Feb 27, 2024 - Politics

How "Dreamers" could help ease Seattle's cop shortage

Illustration of a monarch butterfly on a police badge.

Illustration: Lindsey Bailey/Axios

Washington state may open up police and firefighting jobs to thousands of immigrants who are part of an Obama-era program that shields them from deportation.

Why it matters: The proposal to let people in the Deferred Action for Childhood Arrivals (DACA) program work as police officers and firefighters is aimed partly at combating staffing shortages, which have been a problem in Seattle and elsewhere.

Making DACA recipients eligible could also increase the number of police and firefighters who speak multiple languages, helping agencies better serve immigrant communities, some state officials hope.

Catch up quick: State officials estimate Washington is home to more than 14,000 DACA recipients, who received relief from deportation and the ability to legally work under the 2012 federal program.

  • To qualify, DACA participants must have come to the U.S. before their 16th birthday and lack legal authorization to live in the United States, plus pass a rigorous criminal background check.
  • They're sometimes referred to as "Dreamers" — after federal legislation that aimed to provide similar protections but never passed.
  • The DACA program hasn't processed new applications since 2021.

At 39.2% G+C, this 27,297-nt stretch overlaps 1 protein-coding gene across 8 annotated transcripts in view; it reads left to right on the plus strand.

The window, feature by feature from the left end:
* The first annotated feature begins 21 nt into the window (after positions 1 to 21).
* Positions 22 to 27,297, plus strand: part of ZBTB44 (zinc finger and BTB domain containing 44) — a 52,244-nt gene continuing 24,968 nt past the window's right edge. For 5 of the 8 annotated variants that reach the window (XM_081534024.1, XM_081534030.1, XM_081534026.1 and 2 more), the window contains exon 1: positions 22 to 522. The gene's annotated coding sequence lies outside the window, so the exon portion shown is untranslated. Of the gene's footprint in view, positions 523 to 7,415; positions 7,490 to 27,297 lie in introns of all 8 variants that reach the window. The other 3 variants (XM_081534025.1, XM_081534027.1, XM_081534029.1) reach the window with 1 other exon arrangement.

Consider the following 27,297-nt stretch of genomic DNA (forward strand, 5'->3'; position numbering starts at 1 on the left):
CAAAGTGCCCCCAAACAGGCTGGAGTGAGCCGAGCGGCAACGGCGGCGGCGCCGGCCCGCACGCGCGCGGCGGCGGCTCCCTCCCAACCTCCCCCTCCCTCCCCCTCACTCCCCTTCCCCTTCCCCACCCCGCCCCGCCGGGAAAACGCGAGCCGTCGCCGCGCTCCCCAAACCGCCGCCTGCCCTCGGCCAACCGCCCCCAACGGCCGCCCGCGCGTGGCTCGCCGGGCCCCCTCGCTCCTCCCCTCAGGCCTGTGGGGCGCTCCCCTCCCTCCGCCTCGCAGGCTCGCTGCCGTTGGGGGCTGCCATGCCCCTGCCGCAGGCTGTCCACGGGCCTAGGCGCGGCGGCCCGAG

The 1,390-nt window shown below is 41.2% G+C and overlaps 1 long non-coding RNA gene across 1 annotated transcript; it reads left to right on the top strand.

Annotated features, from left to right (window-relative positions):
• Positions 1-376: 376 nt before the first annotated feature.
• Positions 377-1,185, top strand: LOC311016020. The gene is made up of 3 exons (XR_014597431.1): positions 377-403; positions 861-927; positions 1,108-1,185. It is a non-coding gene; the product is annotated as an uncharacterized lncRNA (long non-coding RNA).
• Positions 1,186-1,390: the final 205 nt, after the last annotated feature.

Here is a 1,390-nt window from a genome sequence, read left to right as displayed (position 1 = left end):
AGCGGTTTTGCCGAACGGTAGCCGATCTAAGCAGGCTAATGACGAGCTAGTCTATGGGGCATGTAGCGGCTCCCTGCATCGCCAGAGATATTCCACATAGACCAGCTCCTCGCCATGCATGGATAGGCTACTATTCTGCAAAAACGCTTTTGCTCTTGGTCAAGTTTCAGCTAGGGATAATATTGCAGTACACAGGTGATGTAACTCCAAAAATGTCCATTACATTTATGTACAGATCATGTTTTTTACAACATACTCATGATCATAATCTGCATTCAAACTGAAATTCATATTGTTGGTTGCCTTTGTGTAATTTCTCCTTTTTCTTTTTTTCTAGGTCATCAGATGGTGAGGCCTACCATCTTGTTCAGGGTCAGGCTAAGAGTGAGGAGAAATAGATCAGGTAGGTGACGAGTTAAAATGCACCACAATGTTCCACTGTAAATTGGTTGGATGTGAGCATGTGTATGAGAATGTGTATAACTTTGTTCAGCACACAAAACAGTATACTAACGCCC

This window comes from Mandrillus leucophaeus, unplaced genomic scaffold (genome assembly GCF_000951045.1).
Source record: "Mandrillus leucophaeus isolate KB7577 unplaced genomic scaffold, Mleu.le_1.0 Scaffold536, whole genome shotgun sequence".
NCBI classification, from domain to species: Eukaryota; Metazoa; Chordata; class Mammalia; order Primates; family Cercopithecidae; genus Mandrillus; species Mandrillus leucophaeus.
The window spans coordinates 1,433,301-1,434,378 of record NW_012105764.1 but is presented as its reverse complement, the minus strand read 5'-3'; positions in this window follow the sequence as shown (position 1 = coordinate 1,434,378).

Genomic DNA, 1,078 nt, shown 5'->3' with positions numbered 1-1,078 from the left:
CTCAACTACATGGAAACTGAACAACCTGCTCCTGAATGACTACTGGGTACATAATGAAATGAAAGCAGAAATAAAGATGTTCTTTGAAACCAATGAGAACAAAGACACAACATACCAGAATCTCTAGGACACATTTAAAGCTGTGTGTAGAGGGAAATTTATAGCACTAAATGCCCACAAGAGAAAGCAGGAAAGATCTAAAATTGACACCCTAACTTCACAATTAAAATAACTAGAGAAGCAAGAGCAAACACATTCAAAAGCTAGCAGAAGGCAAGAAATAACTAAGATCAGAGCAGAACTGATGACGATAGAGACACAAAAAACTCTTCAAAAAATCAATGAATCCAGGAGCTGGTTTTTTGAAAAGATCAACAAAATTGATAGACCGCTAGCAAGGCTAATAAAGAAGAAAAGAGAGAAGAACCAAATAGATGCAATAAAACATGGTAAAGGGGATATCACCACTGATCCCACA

The latest: A bill that has passed Washington's state Senate would let DACA recipients apply to become city firefighters, city police, fish and wildlife officers or county sheriff's deputies.

  • Right now, U.S. permanent residents can apply for those jobs in Washington, but DACA participants can't.
  • The measure would also let local police and fire chiefs add points to candidates' scores on hiring exams if those applicants speak multiple languages fluently.

What they're saying: "DACA recipients are members of our communities, and they should have the opportunity to be part of our police departments," Lindsey Hueer, lobbyist for the Association of Washington Cities, said during a public hearing earlier this month.

  • James McMahan, policy director for the Washington Association of Sheriffs and Police Chiefs, told lawmakers that some departments have had to turn away DACA recipients who come to them wanting to be police officers.
  • "We shouldn't ever have to do that," McMahan said.

Inside the room: Republicans and Democrats alike are supporting the change, citing difficulties police and fire agencies have had recruiting lately.

  • "We have a huge need for more folks in law enforcement — it makes perfect sense to us that we ought to help folks get into that profession," state Senate Minority Leader John Braun (R-Centralia) told reporters this month.

Zoom in: Seattle Mayor Bruce Harrell is among those backing the legislation.

  • Staffing at the Seattle Police Department fell from more than 1,400 sworn officers in 2017 to fewer than 1,050 last year, Police Chief Adrian Diaz told a Seattle City Council committee Feb. 13.
  • The Seattle Fire Department, meanwhile, has 120 open firefighting jobs, Chief Harold Scoggins told committee members.

Zoom out: California and Colorado have already passed laws opening up law enforcement jobs to DACA recipients.

What's next: The Washington proposal, Senate Bill 6157, could come up for a floor vote in the state House sometime this week.


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